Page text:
Now looking at the graph, 1680×1050 specifically, we can see HL2 proved ~13 FPS slower than XP. Since the game in general was not as smooth as it was on XP, I’m surprised that the results were that high. The thing was, it ran fine for the most part, but the gameplay experience was dampened with these random stalls. That 3 FPS minimum you see was the result of the biggest halt during that benching run.

Call of Duty 2

CoD 2 is a great game for benching because it’s rather intense on your system even without realising it. That’s why we see 28.472 average FPS on a nice mainstream video card. Settings used here were default except AA which was changed to 4x and AF which was set to Anisotropic.

Although there is a noticeable decrease in frame rate here, it didn’t feel as sluggish as Half-Life 2 did. However, 1680×1050 was clearly not as smooth as it was on XP, but it wasn’t so noticeable that it would keep you from playing. Still, a 9 FPS decrease at the same settings between both OS’ is a rather large difference.

GRAW, Quake, 3D Mark, Final Thoughts

The previous games were tested using two resolutions just to see if the scaling was congruent, which it was. For our last gaming test, I took Quake IV, Ghost Recon: Advanced Warfighter and Oblivion and put them through the paces to see if they experience any decrease in performance. Quake IV and Oblivion were tested using 1680×1050 while GRAW used 1280×1024 since my 7900GT wouldn’t allow anything higher.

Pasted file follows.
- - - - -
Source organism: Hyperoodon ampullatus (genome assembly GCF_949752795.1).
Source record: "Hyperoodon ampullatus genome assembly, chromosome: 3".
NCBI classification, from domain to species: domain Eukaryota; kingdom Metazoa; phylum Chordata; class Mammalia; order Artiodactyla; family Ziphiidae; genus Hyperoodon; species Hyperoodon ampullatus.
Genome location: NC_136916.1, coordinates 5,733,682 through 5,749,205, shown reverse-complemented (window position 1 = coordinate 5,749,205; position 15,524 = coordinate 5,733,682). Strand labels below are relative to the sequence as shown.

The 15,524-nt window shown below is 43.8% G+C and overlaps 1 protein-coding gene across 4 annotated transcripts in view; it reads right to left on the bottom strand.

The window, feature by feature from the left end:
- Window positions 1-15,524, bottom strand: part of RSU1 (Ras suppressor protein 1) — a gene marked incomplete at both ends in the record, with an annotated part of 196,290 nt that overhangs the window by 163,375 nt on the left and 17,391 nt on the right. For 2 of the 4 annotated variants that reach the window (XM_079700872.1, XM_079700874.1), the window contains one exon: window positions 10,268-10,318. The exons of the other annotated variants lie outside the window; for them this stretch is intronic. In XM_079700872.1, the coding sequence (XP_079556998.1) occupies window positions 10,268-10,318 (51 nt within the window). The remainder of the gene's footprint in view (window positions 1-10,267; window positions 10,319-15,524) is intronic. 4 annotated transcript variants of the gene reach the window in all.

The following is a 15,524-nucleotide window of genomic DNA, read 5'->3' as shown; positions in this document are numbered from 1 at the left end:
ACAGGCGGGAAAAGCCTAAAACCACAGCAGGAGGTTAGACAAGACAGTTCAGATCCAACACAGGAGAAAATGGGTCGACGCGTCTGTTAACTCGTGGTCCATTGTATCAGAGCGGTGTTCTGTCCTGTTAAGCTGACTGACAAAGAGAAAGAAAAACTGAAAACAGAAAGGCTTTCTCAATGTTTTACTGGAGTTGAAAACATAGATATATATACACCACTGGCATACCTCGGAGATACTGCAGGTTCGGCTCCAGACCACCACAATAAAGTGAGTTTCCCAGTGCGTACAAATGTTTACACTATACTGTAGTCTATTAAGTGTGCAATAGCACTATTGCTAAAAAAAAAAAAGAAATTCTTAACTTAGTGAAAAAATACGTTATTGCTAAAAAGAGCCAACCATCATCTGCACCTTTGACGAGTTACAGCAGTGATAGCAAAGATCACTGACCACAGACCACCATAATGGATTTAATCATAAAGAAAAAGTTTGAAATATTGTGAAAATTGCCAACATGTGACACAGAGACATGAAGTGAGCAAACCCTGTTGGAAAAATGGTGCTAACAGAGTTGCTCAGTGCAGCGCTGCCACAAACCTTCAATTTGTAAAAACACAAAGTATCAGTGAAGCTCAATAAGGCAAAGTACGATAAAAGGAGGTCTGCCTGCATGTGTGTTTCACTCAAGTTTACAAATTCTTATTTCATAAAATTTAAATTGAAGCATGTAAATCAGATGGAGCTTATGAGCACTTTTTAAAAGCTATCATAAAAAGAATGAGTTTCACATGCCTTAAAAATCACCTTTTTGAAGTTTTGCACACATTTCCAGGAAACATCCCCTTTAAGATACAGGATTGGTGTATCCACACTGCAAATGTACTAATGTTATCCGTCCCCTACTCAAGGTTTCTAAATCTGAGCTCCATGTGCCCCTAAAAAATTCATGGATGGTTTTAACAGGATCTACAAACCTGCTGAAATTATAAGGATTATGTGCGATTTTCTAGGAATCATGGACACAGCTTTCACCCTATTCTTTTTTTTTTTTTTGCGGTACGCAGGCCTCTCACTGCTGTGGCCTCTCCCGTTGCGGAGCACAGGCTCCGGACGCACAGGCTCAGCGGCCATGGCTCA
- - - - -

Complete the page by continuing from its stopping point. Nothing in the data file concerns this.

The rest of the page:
Here is what I like to see… not much difference at all. Granted, there are indeed decreases, but they are rather minor. The biggest difference was the minimum FPS experienced with GRAW… 5 FPS between them.

3D Mark 01, 05 & 06

I’m not a particular fan of the 3D Marks, because they are generally more for fun than to gather performance results. However, using each of the versions in both XP and Vista should show whether or not there are immediate differences in performance using different DirectX versions.

One thing you will notice is that 3D Mark 05 has a 0 for Vista… which is the case because I ran into a few problems. First, opening the program automatically changed my desktop theme from Aero to Basic. Second, the test ran but once it was over it didn’t deliver a score!

3D Mark 06 doesn’t show much of a difference at all, which is due to the fact that it was recently patched with updates to better support Vista. When we take a look at 3D Mark 01, the difference is 50% better in XPs favor. This shows that Vista may not be so great at handling older games which 01 is representative of, but you don’t generally need a super-high ’01 score to play those games fine, regardless.

Final Thoughts